Friday, February 4, 2011

Two nursery rhymes

There are two nursery rhymes that I have always felt like dissecting, since I've been under the perpetual assumption that they hold a deep, dark meaning beyond what is apparent to the innocent eye:

One of them goes like this:
One, two, buckle my shoe.
Three, four, knock at the door.
Five, six, pick up the sticks.
Seven, eight, lay them straight.
Nine, ten, a big fat hen.
Eleven, twelve, dig and delve.
Thirteen, fourteen, draw the curtain,
Fifteen, sixteen, the maid's in the kitchen,
Seventeen, eighteen, she's in waiting,
Nineteen, twenty, my stomach's empty.

Now, consider just the even lines - the ones in red. Get what I mean?


If this one seems a tad obscure, then how about this one?

Ding, dong, bell,
Pussy’s in the well.
Who put her in?
Little Johnny thin.
Who pulled her out?
Little Tommy stout.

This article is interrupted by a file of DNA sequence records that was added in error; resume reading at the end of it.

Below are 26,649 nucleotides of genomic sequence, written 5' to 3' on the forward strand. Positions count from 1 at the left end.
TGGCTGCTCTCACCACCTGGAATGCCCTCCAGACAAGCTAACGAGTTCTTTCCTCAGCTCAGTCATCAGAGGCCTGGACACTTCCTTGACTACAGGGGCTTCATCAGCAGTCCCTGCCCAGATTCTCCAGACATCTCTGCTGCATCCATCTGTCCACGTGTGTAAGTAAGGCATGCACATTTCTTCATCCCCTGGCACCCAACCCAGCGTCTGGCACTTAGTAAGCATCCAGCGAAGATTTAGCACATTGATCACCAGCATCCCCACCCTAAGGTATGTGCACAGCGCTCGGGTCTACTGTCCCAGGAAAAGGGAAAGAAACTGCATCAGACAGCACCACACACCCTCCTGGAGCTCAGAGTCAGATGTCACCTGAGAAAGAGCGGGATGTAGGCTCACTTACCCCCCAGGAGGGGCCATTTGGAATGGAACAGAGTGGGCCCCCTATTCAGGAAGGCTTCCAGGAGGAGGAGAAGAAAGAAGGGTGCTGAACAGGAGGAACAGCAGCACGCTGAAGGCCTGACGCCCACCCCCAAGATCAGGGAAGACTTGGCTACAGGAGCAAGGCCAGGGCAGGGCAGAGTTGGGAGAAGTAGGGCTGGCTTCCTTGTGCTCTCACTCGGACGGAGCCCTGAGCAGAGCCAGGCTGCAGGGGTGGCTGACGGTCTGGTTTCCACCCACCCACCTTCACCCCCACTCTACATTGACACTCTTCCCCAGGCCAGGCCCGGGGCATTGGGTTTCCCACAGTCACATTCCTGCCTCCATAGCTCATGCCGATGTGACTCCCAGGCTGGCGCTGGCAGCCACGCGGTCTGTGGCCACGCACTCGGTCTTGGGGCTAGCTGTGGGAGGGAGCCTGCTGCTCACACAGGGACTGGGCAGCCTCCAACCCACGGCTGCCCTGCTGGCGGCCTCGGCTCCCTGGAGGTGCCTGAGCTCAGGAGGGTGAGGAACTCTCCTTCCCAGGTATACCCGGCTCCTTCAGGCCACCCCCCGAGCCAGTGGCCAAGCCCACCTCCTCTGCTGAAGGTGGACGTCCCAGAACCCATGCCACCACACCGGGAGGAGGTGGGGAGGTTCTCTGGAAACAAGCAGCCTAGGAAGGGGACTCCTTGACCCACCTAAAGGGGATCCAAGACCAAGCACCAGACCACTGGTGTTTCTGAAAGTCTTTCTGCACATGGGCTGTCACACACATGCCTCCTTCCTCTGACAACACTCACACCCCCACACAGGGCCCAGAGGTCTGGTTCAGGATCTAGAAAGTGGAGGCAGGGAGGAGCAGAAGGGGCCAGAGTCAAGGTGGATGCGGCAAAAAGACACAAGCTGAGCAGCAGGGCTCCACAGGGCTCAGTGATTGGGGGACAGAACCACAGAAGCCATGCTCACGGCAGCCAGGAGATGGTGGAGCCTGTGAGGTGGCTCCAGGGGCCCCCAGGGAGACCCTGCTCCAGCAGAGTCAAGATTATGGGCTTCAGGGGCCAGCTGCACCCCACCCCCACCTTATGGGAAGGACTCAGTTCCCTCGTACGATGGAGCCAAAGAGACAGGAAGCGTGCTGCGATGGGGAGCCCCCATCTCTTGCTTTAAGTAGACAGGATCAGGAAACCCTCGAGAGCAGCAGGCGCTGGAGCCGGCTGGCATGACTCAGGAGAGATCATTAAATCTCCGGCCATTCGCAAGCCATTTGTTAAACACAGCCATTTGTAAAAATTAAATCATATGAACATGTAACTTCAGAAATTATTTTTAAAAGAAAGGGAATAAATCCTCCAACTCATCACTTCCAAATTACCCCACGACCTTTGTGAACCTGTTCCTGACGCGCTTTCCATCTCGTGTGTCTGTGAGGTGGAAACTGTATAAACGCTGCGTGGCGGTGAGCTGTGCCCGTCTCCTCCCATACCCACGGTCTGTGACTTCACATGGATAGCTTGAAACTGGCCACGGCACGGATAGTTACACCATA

In case you're not aware that the word "dong" has an alternative meaning, it's here.


  1. Think how lucky oversexed Vietnamese women are..they can get a dong whenever they want..

  2. Loved the counting one. Amader syllabus-e obosshyo 11-20 ta chhilo na, tai ami hen obdhi-i jani. IMHO scariest rhyme holo "rock a bye, baby, on the tree-to..." ta.

  3. your wifeys favourite,eh?

  4. What a naughty boy was that!

  5. There are lots of words for 'naked' in Bengali, especially if you're a little boy and still surrounded by some remnants of baby talk -- langto, nanto, nanto-bhanto, nano, nangu etc.

    So I suppose I oughtn't think it was deliberate when Rahul's grandfather asked him to identify a car on the road and he promptly answered, "Langto!"